House Minority Whip Steny H. Hoyer called Republicans to task on Thursday for bringing up unpaid-for tax extenders while allowing unemployment insurance to lapse, and suggested that all of it could be paid for if the House passed a comprehensive immigration overhaul.
In his weekly colloquy, the Maryland Democrat told Majority Leader Eric Cantor, R-Va., that it is not right for Republicans to demand that certain policies be offset — such as a “doc fix” and unemployment insurance — while the House plans to take up a $155 billion permanent research and development tax credit that is not paid for.
“We are going to make a decision, apparently, not to pay for something that we know is going to increase the deficit. So the analogy when we want things paid for is not always followed,” Hoyer said. “For instance, unemployment insurance, almost invariably not paid for. … We have a bipartisan, paid-for unemployment insurance bill that the Senate passed … that we can’t get to the floor. It’s paid for and helps 2.5 million people who are falling through the cracks. Yet we bring a bill to the floor that has a $155 billion cost, don’t pay for it and the unemployed 2.5 million are ignored.”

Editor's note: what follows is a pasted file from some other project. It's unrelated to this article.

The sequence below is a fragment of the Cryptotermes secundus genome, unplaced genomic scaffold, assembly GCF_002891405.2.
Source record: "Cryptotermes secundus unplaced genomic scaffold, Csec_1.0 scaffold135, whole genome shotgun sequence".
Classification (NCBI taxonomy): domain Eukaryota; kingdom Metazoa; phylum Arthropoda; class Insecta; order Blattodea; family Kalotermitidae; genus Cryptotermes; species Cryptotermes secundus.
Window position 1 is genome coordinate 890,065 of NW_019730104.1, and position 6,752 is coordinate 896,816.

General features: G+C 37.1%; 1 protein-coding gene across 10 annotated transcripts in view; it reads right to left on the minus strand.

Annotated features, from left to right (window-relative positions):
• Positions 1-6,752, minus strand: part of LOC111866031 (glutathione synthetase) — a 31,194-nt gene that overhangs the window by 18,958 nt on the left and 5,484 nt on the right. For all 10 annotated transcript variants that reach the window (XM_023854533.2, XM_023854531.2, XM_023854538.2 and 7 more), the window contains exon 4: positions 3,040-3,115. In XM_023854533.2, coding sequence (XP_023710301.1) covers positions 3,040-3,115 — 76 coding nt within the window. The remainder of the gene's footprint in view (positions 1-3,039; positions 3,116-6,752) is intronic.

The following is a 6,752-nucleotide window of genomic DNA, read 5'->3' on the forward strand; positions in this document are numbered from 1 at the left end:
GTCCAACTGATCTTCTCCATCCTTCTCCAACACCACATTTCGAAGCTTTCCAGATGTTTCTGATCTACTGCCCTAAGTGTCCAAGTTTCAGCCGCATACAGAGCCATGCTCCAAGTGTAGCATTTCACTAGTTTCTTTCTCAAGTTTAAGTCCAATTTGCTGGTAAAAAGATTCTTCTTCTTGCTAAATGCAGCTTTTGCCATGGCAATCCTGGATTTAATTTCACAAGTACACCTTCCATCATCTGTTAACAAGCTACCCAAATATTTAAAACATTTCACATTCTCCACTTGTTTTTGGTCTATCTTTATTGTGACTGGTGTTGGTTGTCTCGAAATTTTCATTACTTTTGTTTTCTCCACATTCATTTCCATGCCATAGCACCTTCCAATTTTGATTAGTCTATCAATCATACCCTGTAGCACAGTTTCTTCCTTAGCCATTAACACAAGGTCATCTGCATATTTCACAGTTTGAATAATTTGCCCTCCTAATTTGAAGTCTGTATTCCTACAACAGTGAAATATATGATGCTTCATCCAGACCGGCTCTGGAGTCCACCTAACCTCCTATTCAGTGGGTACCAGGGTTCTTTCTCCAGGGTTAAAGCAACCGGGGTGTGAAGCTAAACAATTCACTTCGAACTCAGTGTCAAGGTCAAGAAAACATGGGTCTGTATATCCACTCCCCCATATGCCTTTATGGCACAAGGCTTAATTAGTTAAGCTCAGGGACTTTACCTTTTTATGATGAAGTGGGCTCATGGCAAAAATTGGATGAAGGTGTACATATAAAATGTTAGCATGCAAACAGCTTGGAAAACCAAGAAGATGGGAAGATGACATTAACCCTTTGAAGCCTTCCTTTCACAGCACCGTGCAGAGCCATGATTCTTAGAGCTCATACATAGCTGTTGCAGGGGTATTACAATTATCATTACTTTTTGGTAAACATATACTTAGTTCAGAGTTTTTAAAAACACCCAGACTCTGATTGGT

Cantor shot back that when Democrats were in power, they also extended the R&D tax credit without paying for it. He said Republicans believe that easing taxes would do more to stimulate the economy than handing out benefits. Full story
April 29, 2014
Updated 6:20 p.m. | Speaker John A. Boehner talked to the leading Republican pushing for an unemployment insurance extension, telling Sen. Dean Heller of Nevada on Tuesday that he won’t budge from demands for add-ons that would create jobs before he will put the measure on the House floor.
“The Speaker spoke by telephone with Sen. Heller today, and told him the same thing he has told the White House since before Christmas: we’re willing to look at a plan that is paid-for and includes something to help create jobs,” said Boehner spokesman Michael Steel in a statement. “Unfortunately, Senator Reid ruled out adding jobs provisions.”